Army to purchase additional Soldier Borne Sensor Systems

By Ms. Argie R Sarantios-Perrin, RDECOM Public AffairsAugust 21, 2018

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A Soldier holds a Black Hornet Unmanned Aerial System in one hand and a controller for the system and a display screen in the other hand. The display screen, which is slightly larger than a smart phone, is attached to his vest and provides situationa... (Photo Credit: U.S. Army) VIEW ORIGINAL

ABERDEEN PROVING GROUND, Md. -- For Soldiers in combat, situational awareness -- knowing where the enemy is and where friendly forces are -- is critical.

To help Soldiers maintain situational awareness, the U.S. Army submitted a draft Request for Proposal for Soldier Borne Sensors, which will have two components -- an Unmanned Aerial Vehicle and a Ground Control Station. With a camera in the air vehicle, Soldiers will be able to see further and around obstacles that they previously wouldn't be able to see in near real time.

"The Soldier Borne Sensor System will allow Soldiers to gain situational awareness and understanding in their sphere of influence as they need it," said John Paul Kruszewski, systems engineer at the U.S. Army Research, Development and Engineering Command Soldier Center.

While the Soldier Center has been working on SBS and small Unmanned Aircraft Systems, the project originally began with the U.S. Army Foreign Comparative Testing Program, which is overseen by Office of the Secretary of Defense's Comparative Technology Office and managed by RDECOM. The project was then transitioned to PM Soldier Borne Systems.

The final RFP, which will be awarded in 1st quarter FY19 through an indefinite delivery, indefinite quantity contract, will be for an additional 2,400 systems.

The Soldier Center conducted laboratory testing on the SBS system earlier this year at Ft. Belvoir, Virginia, Aberdeen Proving Ground, Maryland, and Natick, Massachusetts. Key areas that the tests focused on was the ability to visually detect the system at different distances and in different environments, how long it takes to deploy the system, and range and battery life. The Soldier Center plans to conduct altitude and extreme cold weather testing to inform future research and development of the systems.

Soldiers from the 3rd Brigade Combat Team, 10th Mountain Division conducted a "fly-off" at Ft. A.P. Hill, Virginia. During the fly-off -- a competition between vendors' products -- three systems were tested. Feedback from the Soldiers was very positive, and the Army awarded a $2.6 million order for 60 Black Hornet III UASs to FLIR System, Inc. on May 30, 2018. The FY18 fly-off systems will be fielded to a Brigade Combat Team, and lessons learned from the fly-off will be used for the final RFP. The ultimate goal is to field one SBS to nearly every squad in the Army, which includes more than 7,000 squads.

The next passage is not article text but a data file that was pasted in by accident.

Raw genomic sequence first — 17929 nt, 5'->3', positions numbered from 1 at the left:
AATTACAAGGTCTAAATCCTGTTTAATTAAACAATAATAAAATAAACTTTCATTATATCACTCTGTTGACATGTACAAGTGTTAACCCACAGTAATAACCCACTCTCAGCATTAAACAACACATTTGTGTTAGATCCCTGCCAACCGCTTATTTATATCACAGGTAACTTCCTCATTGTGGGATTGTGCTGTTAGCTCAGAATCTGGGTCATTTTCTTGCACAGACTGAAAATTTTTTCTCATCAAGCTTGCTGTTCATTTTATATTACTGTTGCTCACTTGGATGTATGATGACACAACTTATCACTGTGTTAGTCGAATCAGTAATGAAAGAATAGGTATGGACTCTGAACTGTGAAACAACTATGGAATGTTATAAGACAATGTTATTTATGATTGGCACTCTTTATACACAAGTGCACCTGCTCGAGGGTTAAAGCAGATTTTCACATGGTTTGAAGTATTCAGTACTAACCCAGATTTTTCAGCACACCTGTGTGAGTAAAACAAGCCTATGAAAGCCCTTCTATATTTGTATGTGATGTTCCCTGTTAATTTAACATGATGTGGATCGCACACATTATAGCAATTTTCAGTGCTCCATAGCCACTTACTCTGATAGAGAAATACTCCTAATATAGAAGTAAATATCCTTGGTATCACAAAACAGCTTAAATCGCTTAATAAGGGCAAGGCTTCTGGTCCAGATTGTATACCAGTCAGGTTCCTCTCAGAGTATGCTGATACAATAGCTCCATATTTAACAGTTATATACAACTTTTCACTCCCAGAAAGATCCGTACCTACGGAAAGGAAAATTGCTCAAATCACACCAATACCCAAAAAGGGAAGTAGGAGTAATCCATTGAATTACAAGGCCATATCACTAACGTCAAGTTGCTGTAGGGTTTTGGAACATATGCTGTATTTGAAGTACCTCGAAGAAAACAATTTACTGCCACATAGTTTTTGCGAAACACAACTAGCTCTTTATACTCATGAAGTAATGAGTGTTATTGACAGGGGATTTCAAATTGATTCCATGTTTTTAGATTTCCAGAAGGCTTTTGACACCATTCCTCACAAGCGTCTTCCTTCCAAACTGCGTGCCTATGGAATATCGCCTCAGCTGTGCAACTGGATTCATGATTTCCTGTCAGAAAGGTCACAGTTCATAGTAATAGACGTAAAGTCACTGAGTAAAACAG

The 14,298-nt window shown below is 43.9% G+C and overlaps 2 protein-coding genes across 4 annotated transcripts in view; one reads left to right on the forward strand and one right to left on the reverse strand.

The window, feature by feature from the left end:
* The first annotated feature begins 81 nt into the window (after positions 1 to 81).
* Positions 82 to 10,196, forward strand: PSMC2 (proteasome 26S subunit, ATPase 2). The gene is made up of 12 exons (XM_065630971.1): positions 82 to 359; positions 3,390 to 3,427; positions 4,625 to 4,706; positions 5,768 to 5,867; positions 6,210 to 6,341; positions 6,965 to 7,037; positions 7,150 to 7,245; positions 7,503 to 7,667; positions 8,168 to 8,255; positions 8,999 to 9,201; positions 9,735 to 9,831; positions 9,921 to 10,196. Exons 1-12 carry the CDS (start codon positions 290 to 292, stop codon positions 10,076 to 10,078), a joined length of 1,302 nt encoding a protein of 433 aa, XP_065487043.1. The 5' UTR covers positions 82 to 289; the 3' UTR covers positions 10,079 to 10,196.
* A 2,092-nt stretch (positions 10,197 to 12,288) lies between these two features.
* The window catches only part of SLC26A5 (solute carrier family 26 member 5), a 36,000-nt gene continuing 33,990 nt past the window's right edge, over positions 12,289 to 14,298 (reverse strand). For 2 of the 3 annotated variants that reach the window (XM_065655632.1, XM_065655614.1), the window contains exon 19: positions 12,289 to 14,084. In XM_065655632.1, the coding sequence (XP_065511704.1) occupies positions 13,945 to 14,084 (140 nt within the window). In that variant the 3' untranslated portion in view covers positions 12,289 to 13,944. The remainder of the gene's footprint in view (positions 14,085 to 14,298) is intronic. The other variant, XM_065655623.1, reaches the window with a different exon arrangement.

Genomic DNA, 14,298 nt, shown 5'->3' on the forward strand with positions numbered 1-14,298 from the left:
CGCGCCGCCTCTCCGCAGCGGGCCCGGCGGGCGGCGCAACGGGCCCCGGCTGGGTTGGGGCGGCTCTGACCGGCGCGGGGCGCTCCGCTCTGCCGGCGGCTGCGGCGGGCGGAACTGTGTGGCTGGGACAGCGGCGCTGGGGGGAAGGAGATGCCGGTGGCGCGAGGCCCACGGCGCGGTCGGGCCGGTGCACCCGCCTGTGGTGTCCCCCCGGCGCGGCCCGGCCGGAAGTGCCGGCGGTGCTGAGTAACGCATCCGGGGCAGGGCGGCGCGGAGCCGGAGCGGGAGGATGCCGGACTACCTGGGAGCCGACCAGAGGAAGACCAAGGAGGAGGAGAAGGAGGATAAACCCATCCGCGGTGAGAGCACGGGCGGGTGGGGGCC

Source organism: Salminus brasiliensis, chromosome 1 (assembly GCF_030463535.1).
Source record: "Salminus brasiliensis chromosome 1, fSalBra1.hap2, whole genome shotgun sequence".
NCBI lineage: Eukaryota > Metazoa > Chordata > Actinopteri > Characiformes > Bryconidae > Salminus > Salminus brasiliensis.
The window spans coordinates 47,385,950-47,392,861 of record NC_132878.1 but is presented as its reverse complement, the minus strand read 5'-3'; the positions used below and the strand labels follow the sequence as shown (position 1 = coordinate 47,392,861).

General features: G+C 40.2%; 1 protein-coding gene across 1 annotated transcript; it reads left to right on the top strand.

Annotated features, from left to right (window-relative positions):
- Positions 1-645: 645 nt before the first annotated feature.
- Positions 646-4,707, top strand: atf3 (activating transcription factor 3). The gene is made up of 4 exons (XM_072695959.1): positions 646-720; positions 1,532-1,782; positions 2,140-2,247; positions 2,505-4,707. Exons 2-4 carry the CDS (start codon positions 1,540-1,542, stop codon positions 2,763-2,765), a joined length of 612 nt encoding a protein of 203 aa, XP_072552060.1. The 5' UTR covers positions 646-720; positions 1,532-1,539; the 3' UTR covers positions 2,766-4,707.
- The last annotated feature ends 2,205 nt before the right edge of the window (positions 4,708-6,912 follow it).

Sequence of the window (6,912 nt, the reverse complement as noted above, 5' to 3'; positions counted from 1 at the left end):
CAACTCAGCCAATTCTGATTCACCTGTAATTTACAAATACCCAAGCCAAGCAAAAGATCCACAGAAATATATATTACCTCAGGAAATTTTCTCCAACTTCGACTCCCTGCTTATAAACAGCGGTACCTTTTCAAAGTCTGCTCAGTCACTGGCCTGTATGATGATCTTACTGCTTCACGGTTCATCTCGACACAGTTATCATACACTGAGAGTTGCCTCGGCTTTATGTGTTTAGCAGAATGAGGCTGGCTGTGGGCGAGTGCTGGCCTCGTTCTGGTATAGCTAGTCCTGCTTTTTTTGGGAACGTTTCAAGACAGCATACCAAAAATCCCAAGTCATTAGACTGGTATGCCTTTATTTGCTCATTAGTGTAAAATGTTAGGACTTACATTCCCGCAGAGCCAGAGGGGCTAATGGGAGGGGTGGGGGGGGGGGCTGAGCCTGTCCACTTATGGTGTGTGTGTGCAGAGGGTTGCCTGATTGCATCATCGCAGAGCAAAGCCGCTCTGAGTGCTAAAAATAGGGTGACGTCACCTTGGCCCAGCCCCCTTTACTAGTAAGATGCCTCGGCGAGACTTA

"The FCT program was very successful in designing test methods for specific requirements. Many of the test methods developed under the FCT program have been integrated into the SBS program," Kruszewski said. "We're continuing to develop some of these test methods and transition them to not only the Army but also the Marine Corps for them to use."

The FCT program, which provides an avenue for Army engineers, scientists and program managers to test and evaluate items and technologies from allies and other friendly nations that may fill an Army capability gap, successfully engaged nontraditional partners, including companies that primarily work in the United Kingdom.

"Working with companies that have never done work for the U.S. market should increase competition and get a better product for Soldiers," Kruszewski said.

The Soldier Center will continue working with PM SBS to evolve the technology and test methods and provide feedback from systems provided by foreign vendors.


The FCT Program is an annual, competitive program and is executed for the Army by RDECOMs Global Technology Office which receives oversight from the Office of the Secretary of Defense, Comparative Technology Office. The FCT Program provides an avenue for Army engineers, scientists and program managers to acquire, test, and evaluate items and technologies from foreign industry of our allies and other friendly nations that may fill an Army capability gap or other urgent need.

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